A strong January jobs report reinforced the strength of the domestic economy. However, after a 4-day surge by equities earlier in the week, stocks sold off Friday and bond yields pushed lower. On Friday, bonds took comfort from muted wage inflation and U.S. equities sold off as a response to renewed fears of a coronavirus pandemic still low, but hard to handicap. Equities rallied earlier in the week in response to stronger than expected manufacturing and service sector reports.
The January jobs report was impressive with 225,000 jobs created versus 164,000 expected. The unemployment rate ticked up to 3.6%, but for good reason, as more people entered the workforce. The Labor Force Participation Rate (LFPR) rose to 63.4%, the highest since 2013. Wage inflation rose month over month, but less than some experts expected given the tight labor market. Bonds rallied (yields moved lower) as wage and overall inflation remain persistently low.
Keep an eye on China and the coronavirus as unknown risks remain but for the moment appear to be contained. How this virus will affect global growth is yet to be determined, but handicapping this virus is nearly impossible and risk-on/risk-off trading could changes daily as more cases are discovered worldwide, and as scientists gain a deeper understanding of the virus.
Homebuilders remain optimistic and with unprecedented wealth creation in the U.S., this year’s home-buying season is shaping up to be a good one. Affordability and availability of home supply are top concerns. Mortgage rates are compelling and we continue to advise prospective borrowers to consider locking-in interest rates at these historically low levels.
The coronavirus fears continue to weigh on the global financial markets after having been declared a global health crisis. For the moment, this has pushed yields lower in the U.S. and slammed equities. We are keeping tabs on how this outbreak plays out and how it may affect global economic growth.
The bull case for equities and real estate acquisitions is supported by low unemployment and low inflation, a dovish Federal Reserve, and a vibrant consumer. The bear case for equities and predictions of an economic slowdown are spurred by uncertainty surrounding the coronavirus, mixed corporate earnings, and softening manufacturing data. Fears of recession remain remote but keep an eye on short-term rates which inverted the other day.
With respect to mortgage rates, we are back to near historically low-interest rates. It remains very hard to argue against locking-in rates at these levels, but rates could potentially drop further if the world comes to a halt while international health officials try to contain the spread of this new virus. However, we remain biased toward locking-in interest rates at these ultra-low levels.
U.S. equities charged higher spurred on by low-interest rates, solid consumer sentiment, low unemployment, good corporate earnings, and the signing of the U.S.- China phase 1 trade deal. With the Dow likely headed to 30,000 and home builders accelerating construction starts, it appears the spring buying season should be favorable. Consumers feel flush as retirement plans swell and wages also move higher. All of this is positive for this year’s new and existing home sales. Keep an eye on prices. With such tight supply, we hope sellers don’t price new buyers out of the market given the strong consumer sentiment we are seeing.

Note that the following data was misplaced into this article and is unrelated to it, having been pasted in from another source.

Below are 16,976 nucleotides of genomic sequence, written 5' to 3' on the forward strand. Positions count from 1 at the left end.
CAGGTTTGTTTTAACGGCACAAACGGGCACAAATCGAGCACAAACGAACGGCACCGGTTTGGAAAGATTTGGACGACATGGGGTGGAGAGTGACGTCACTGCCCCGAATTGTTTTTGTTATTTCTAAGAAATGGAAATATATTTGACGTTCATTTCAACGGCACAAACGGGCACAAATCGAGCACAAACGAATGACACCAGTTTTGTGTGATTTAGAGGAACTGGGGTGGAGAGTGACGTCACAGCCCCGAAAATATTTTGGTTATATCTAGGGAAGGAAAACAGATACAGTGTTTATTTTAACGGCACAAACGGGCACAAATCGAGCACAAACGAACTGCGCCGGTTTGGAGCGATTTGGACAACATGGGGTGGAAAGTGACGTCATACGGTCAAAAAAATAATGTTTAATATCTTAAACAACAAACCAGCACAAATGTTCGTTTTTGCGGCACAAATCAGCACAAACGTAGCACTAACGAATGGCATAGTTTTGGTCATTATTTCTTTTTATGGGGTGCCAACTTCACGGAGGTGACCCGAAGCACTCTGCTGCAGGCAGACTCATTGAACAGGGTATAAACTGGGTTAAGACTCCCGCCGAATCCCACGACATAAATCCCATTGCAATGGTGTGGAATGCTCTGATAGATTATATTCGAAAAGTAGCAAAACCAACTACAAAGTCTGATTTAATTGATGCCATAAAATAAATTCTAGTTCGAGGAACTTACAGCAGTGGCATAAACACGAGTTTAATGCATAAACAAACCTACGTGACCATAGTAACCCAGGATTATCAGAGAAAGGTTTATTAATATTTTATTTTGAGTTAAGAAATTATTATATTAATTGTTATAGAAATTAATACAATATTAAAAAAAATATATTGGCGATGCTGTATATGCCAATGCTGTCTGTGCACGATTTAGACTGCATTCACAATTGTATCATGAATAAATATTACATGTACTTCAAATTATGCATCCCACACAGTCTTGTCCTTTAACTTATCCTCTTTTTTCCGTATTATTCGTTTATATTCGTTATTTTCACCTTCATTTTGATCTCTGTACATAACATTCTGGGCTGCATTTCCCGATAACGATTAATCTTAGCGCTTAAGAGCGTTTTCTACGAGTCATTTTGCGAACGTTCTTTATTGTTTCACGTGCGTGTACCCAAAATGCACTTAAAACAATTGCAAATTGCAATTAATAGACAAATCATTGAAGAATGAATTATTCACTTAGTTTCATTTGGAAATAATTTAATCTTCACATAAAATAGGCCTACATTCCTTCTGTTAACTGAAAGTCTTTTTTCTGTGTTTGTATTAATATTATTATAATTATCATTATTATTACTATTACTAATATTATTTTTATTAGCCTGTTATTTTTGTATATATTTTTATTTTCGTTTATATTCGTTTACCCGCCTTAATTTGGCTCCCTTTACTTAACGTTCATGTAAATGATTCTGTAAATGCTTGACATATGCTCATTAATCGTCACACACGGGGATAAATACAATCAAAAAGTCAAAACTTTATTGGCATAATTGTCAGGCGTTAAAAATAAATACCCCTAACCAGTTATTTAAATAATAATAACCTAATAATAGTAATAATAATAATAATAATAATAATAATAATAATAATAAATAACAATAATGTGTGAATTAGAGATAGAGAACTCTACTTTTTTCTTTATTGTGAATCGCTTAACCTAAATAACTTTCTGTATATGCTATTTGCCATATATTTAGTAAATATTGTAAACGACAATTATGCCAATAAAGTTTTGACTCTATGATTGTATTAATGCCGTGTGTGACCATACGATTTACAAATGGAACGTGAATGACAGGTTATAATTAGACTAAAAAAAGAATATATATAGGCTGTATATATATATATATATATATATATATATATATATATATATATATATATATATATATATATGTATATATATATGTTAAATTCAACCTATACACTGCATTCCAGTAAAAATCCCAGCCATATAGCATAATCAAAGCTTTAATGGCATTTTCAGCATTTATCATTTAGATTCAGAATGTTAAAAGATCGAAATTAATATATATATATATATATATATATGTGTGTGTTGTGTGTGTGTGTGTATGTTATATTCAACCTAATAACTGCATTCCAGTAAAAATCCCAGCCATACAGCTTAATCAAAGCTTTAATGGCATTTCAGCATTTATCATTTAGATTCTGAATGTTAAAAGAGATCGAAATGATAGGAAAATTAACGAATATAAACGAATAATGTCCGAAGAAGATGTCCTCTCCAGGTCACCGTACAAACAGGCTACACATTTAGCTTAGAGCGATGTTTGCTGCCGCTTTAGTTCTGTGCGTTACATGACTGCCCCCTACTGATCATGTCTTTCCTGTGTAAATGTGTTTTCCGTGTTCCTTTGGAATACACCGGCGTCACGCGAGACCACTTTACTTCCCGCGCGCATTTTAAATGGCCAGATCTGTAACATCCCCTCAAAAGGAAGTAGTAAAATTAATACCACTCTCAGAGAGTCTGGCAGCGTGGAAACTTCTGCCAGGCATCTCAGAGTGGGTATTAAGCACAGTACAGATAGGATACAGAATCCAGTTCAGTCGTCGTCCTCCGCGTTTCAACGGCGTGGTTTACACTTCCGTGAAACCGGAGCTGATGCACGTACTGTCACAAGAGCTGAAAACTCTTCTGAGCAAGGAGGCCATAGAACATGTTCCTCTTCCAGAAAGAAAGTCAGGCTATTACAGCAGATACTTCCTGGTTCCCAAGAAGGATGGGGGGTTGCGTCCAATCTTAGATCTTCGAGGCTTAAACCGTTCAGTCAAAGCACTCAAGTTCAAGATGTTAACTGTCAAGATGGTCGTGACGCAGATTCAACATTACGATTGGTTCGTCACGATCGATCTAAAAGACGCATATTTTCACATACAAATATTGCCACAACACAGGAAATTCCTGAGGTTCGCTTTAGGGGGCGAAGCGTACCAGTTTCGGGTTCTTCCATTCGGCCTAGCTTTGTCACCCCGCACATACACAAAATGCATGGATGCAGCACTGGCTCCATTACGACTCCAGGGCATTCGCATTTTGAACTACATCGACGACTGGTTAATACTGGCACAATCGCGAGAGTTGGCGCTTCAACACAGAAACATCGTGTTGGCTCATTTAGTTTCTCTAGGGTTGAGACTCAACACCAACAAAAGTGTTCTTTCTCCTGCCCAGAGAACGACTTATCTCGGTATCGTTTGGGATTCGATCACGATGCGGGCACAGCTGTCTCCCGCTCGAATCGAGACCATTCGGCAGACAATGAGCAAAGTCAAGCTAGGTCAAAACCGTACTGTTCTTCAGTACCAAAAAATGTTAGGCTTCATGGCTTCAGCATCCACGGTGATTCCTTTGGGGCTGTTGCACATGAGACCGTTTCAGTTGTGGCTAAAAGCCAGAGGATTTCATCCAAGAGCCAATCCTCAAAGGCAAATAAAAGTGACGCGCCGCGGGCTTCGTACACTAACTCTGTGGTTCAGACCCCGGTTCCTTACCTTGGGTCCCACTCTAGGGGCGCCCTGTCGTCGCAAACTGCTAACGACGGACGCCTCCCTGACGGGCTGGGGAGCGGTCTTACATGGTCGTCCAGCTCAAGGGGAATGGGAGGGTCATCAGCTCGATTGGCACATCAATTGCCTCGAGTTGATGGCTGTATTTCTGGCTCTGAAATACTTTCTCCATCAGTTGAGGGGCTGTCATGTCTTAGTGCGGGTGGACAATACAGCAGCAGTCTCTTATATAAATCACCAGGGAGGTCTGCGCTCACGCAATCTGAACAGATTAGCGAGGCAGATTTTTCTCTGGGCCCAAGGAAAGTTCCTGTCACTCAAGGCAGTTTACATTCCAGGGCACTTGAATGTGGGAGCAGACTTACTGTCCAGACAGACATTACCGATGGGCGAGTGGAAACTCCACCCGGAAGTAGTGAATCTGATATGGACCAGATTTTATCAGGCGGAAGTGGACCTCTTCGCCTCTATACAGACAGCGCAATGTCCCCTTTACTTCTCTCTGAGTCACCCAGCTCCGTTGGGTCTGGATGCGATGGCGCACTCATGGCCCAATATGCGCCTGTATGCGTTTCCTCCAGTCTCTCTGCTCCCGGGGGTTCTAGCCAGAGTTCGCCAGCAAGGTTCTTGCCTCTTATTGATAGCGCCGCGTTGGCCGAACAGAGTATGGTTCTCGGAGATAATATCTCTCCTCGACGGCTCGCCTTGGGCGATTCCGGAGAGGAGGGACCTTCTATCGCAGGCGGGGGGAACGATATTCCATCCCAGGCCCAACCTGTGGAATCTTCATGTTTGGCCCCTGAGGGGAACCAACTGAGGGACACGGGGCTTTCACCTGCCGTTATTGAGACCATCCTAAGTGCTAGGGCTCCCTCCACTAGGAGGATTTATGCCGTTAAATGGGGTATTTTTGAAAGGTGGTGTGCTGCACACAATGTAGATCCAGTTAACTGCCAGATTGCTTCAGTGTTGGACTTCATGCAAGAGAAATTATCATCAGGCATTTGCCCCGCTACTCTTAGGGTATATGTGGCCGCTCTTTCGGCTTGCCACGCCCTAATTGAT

The U.S. economy continues to be the best house on the block and with the Fed holding steady on its accommodative monetary policies we expect this Goldilocks environment to carry on for the near term. The presidential election could create volatility, but that won’t come in to play until the back half of the year. Interest rates remain attractive as the developed world is awash in low or negative-yielding debt, which has helped keep our own interest rates capped back home. However, inflation, which has been non-existent for the last decade, is showing signs of reviving. Should inflation move past Fed targets, we could see bond yields move higher and quickly. For now, most strategists have the 10-year Treasury yield pegged between 1.900 – 2.500%.
With that in mind, we continue to advise locking-in interest rates at these levels. It is a call we have been making for quite some time, but given the abundance of positive information hitting the markets, and the fact that the market has shrugged off negative-market-moving news so quickly, our feeling is interest rates have a greater chance of moving higher than lower. One interesting point: a study was recently completed that showed that negative interest rates have done little to boost economic activity in Europe and Japan. While I am not an economist, I have always thought that lending one dollar to get back less than the principal does not make much sense.
The U.S. equity markets traded at all-time highs on the last full trading week of the year. The market’s soaring prices were propelled to record levels by accommodative monetary policy, positive news on the U.S. – China trade deal, a strong consumer, and unwinding of recession fears. Final GDP 3rd quarter numbers were also released on Friday and were not revised, showing economic growth growing at a respectable 2.1%. Overall, the U.S. economy is in good shape and the recent stock market gains are a vote of confidence, supporting that narrative.